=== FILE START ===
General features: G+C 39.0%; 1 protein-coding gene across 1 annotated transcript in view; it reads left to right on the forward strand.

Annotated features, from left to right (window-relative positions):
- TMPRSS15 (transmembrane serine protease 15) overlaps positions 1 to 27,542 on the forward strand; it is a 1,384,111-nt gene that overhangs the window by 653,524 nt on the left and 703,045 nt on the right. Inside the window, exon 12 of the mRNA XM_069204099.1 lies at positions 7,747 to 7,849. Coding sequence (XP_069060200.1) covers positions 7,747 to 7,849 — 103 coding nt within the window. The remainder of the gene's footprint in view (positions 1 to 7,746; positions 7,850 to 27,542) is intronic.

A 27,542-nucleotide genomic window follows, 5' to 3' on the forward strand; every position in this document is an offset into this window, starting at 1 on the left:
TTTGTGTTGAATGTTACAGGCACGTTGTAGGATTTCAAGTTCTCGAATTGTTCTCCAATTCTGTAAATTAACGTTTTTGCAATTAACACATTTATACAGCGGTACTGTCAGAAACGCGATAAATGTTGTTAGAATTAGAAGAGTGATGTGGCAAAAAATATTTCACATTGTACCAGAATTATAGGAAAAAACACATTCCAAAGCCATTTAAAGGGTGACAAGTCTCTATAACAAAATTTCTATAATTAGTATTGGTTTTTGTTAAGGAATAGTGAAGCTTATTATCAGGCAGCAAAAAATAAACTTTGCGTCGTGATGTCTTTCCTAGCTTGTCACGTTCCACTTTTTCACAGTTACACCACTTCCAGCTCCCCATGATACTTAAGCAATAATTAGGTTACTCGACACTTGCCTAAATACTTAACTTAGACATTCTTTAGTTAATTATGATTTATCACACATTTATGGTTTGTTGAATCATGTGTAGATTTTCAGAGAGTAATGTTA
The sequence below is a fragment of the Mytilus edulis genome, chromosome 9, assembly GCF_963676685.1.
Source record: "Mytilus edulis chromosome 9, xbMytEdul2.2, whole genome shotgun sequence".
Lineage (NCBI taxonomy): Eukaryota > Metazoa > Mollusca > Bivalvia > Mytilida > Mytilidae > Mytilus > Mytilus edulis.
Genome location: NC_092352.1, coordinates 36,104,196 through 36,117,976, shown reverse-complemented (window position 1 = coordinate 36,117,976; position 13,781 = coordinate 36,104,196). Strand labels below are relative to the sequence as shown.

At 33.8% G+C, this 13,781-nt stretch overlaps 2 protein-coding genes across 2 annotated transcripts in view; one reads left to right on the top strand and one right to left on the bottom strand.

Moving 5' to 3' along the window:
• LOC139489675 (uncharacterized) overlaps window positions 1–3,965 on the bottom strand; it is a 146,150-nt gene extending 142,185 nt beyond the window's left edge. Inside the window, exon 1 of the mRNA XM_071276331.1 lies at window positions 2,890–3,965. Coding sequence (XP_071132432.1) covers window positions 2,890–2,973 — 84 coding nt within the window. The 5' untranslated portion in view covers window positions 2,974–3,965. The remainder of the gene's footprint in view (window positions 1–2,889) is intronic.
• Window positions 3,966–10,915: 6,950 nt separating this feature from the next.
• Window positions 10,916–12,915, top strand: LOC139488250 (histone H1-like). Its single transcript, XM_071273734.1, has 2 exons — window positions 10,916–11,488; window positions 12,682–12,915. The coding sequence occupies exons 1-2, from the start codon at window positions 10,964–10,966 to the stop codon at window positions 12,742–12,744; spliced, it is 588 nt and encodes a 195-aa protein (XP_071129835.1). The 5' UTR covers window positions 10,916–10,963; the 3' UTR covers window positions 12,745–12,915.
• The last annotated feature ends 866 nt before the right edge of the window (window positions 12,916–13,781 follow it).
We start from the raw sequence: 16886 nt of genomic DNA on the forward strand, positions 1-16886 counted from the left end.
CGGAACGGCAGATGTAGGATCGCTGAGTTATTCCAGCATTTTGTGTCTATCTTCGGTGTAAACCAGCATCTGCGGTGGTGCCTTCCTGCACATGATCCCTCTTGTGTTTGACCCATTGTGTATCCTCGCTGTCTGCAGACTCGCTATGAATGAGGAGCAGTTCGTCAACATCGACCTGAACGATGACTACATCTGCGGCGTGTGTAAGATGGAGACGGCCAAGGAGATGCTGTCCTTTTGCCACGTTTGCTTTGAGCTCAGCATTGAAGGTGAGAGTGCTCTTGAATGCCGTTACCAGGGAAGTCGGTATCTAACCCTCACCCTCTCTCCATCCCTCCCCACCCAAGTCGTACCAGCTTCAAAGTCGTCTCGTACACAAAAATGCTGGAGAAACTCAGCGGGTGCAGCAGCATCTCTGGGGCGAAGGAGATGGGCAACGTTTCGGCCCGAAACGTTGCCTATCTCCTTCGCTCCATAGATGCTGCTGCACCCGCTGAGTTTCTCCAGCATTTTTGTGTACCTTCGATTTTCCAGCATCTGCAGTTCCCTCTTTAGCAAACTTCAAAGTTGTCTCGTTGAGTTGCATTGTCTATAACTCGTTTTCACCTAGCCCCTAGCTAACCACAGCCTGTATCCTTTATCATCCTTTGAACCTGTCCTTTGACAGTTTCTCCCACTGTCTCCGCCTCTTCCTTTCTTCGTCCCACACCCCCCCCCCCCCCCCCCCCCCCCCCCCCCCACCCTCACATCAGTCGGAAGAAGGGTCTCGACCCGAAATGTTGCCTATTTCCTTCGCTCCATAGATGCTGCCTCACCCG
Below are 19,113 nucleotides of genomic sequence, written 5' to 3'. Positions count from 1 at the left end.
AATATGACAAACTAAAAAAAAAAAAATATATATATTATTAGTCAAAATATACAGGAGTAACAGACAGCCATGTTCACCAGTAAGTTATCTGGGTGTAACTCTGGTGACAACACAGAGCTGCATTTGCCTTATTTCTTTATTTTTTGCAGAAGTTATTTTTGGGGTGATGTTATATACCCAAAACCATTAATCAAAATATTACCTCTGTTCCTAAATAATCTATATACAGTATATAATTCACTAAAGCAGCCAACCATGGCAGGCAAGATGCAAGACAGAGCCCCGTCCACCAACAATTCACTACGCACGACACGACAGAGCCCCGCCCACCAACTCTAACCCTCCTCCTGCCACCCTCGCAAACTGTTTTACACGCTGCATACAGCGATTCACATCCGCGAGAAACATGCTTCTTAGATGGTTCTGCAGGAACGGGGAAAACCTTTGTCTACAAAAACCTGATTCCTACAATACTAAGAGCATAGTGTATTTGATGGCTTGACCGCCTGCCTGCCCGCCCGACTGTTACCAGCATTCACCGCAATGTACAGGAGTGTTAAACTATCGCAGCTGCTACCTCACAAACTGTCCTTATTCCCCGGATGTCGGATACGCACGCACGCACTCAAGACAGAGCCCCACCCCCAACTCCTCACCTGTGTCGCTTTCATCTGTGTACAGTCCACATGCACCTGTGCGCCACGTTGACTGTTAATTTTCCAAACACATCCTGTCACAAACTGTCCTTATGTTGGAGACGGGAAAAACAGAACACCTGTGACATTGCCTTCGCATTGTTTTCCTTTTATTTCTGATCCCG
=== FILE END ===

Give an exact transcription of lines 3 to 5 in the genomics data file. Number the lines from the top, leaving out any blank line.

- TMPRSS15 (transmembrane serine protease 15) overlaps positions 1 to 27,542 on the forward strand; it is a 1,384,111-nt gene that overhangs the window by 653,524 nt on the left and 703,045 nt on the right. Inside the window, exon 12 of the mRNA XM_069204099.1 lies at positions 7,747 to 7,849. Coding sequence (XP_069060200.1) covers positions 7,747 to 7,849 — 103 coding nt within the window. The remainder of the gene's footprint in view (positions 1 to 7,746; positions 7,850 to 27,542) is intronic.

A 27,542-nucleotide genomic window follows, 5' to 3' on the forward strand; every position in this document is an offset into this window, starting at 1 on the left:
TTTGTGTTGAATGTTACAGGCACGTTGTAGGATTTCAAGTTCTCGAATTGTTCTCCAATTCTGTAAATTAACGTTTTTGCAATTAACACATTTATACAGCGGTACTGTCAGAAACGCGATAAATGTTGTTAGAATTAGAAGAGTGATGTGGCAAAAAATATTTCACATTGTACCAGAATTATAGGAAAAAACACATTCCAAAGCCATTTAAAGGGTGACAAGTCTCTATAACAAAATTTCTATAATTAGTATTGGTTTTTGTTAAGGAATAGTGAAGCTTATTATCAGGCAGCAAAAAATAAACTTTGCGTCGTGATGTCTTTCCTAGCTTGTCACGTTCCACTTTTTCACAGTTACACCACTTCCAGCTCCCCATGATACTTAAGCAATAATTAGGTTACTCGACACTTGCCTAAATACTTAACTTAGACATTCTTTAGTTAATTATGATTTATCACACATTTATGGTTTGTTGAATCATGTGTAGATTTTCAGAGAGTAATGTTA